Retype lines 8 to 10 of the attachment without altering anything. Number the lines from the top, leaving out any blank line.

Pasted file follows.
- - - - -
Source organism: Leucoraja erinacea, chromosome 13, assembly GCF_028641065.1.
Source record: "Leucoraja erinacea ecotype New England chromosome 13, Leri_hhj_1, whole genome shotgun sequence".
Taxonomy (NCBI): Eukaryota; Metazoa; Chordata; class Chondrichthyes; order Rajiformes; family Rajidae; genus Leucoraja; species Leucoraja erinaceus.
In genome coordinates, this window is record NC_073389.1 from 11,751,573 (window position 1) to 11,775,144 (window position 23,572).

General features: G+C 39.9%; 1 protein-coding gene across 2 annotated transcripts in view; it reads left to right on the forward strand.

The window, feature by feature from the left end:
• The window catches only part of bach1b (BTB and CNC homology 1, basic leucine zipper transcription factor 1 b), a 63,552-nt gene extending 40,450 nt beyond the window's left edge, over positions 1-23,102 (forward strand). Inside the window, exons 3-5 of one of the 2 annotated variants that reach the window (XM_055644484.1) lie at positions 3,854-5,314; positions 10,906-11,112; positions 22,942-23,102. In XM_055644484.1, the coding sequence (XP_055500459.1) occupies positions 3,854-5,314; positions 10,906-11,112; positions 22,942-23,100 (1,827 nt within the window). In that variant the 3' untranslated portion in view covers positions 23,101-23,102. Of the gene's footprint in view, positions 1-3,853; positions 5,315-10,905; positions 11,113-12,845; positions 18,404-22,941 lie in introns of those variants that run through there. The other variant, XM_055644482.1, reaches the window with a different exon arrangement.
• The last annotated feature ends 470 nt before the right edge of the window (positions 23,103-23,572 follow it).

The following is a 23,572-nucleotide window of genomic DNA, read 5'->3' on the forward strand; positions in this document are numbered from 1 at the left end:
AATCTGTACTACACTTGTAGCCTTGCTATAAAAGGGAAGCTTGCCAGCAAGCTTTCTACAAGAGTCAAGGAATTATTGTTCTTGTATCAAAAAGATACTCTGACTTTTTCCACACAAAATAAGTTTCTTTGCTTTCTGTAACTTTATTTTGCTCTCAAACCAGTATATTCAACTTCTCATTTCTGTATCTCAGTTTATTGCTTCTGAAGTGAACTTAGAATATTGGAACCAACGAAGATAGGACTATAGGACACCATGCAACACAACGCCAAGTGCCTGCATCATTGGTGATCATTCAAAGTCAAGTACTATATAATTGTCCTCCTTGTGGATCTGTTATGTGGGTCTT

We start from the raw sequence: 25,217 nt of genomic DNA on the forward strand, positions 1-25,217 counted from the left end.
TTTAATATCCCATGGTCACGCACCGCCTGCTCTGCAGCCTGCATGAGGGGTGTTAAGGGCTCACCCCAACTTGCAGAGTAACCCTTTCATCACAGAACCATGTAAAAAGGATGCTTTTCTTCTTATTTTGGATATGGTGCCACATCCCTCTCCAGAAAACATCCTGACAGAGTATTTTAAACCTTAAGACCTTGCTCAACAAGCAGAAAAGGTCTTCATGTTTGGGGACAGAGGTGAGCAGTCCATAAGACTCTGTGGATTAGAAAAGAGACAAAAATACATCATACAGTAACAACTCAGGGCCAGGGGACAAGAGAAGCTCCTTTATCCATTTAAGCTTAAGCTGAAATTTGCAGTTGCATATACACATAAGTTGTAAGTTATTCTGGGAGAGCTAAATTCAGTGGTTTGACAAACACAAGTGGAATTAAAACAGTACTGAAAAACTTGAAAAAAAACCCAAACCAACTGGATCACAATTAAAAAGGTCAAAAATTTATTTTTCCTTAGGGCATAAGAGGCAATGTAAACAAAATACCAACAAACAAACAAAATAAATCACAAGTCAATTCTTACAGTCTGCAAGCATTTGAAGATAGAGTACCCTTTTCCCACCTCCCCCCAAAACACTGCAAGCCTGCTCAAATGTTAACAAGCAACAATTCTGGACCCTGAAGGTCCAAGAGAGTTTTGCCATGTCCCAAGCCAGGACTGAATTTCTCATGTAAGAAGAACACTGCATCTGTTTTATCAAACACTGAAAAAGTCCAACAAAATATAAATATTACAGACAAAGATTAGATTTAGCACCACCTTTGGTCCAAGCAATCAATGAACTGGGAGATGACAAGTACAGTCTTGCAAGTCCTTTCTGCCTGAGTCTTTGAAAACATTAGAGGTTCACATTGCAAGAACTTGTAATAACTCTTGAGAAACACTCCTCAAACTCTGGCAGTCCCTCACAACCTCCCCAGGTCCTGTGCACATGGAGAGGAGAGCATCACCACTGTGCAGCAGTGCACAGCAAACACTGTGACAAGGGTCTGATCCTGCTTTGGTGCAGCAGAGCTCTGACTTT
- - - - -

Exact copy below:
• The last annotated feature ends 470 nt before the right edge of the window (positions 23,103-23,572 follow it).

The following is a 23,572-nucleotide window of genomic DNA, read 5'->3' on the forward strand; positions in this document are numbered from 1 at the left end:
AATCTGTACTACACTTGTAGCCTTGCTATAAAAGGGAAGCTTGCCAGCAAGCTTTCTACAAGAGTCAAGGAATTATTGTTCTTGTATCAAAAAGATACTCTGACTTTTTCCACACAAAATAAGTTTCTTTGCTTTCTGTAACTTTATTTTGCTCTCAAACCAGTATATTCAACTTCTCATTTCTGTATCTCAGTTTATTGCTTCTGAAGTGAACTTAGAATATTGGAACCAACGAAGATAGGACTATAGGACACCATGCAACACAACGCCAAGTGCCTGCATCATTGGTGATCATTCAAAGTCAAGTACTATATAATTGTCCTCCTTGTGGATCTGTTATGTGGGTCTT